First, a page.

The COVID-19 virus has a ‘novel’ prefix attached to it! And this ‘novel’ has surely transformed our lives upside down! With new social distancing etiquettes to follow, all of us need to know as to why we do namaste in India as a tradition.
This new COVID era has many new things in store for all of us. The game of evolution will never stop. Neither we should ‘bow down’ before these challenging times. The ability to adapt as per situation is that unique quality that has nurtured the story of our species. As my business professor also used to say, ‘Change is the only constant’.
“It’s not the strongest of species which will survive, neither the mightiest but the one who is adaptive to change.”– Charles Darwin.
Our social rules have changed. The British newspaper, ‘The Guardian’ has pronounced the ‘End of the Handshake’ amidst the COVID-19 crisis. Likewise, the WIRED too has published a story that the Coronavirus could put an end to the handshakes.
So, then what’s the modern way to greet and show respect?
In Bengali, it is called ‘NOMOSHKAR’. In Malayalam, it is called ‘NAMASKARAM’. And in pure Hindi, it is called ‘Namaste’.
This ancient Indian gesture involves folding your hands and bowing before your guest or relative as an adoring sign of respect. This is a simple yet elegant way to show respect to others while you follow social distancing norms in this COVID era.
As we unfold as to why we do namaste, many traditional greetings in Asia have adopted their own greeting styles similar to that of Namaste:
- Johar or Juhar: This greeting style is used among the tribal communities of Jharkhand.
2. Thai Wai: This greeting style, which is prevalent in Thailand, seems to be a combination of Indian Namaste and the Japanese bow.
3. Sampeah: It is a Cambodian style of greeting which is very similar to Thai Wai.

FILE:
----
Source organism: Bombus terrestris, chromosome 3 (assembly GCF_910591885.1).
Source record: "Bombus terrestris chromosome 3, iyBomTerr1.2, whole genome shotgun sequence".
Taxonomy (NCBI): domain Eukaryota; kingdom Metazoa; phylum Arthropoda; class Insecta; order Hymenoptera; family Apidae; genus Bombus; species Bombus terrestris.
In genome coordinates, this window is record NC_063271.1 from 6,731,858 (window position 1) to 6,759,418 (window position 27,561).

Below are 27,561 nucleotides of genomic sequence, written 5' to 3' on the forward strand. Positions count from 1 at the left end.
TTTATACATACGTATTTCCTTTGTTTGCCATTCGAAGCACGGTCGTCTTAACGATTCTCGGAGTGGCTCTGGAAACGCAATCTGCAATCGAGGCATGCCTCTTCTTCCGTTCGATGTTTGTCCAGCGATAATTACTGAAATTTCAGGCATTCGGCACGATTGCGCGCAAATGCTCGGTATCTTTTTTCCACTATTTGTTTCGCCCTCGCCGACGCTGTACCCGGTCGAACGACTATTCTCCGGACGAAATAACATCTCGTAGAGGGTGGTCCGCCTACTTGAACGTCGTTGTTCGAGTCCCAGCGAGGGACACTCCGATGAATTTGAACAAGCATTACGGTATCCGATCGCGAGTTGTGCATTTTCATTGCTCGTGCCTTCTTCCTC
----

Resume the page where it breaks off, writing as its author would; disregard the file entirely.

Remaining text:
In some traditions, the style of greeting a Namaste seems to have a way of circling back with warm greetings. From a safe distance of course! ??
Why we do Namaste- A Brief Overview
The early mentions of the term Namaste comes from the ancient Indian text, Rig Veda which was composed between 1700-1100 BC. The term is derived from the Sanskrit language, which is the mother of all Indian languages. Hence, we find many versions of Namaste, both in word-form and in practice in different parts of our country.
If we try to study the word-form or etymology of the term Namaste, find that Namaste (नमस्ते) is formed by joining two words:
‘NAMAS’ (नमस्): Which means to ‘Bow’, ‘Adore’ or ‘salute’.
‘TE’ (ते) : Which means ‘To you’.
This makes the literal meaning of the word Namaste as ‘Bowing to you’. ?
There have been instances in History when some ignorant minds have tried to belittle the majesty of Namaste. Some English Scholars have attached this elegant Indian practice to be a symbol of untouchability and casteism and shunned its use in daily life.
But the Time clearly showcased the elegance of our Ancient Tradition.
All the nations of the world have agreed today that Namaste is the new way to greet as western styles of greetings have proven to be dangerous for health. That’s the reason as to why we do namaste in India as a tradition to greet others with respect.
In short, the Novel virus wants ‘Namaste’ to be a chapter in its greetings book. So, what’s the harm! A happy Namaste to all my readers! Maintain social distancing and keep yourself connected with us.
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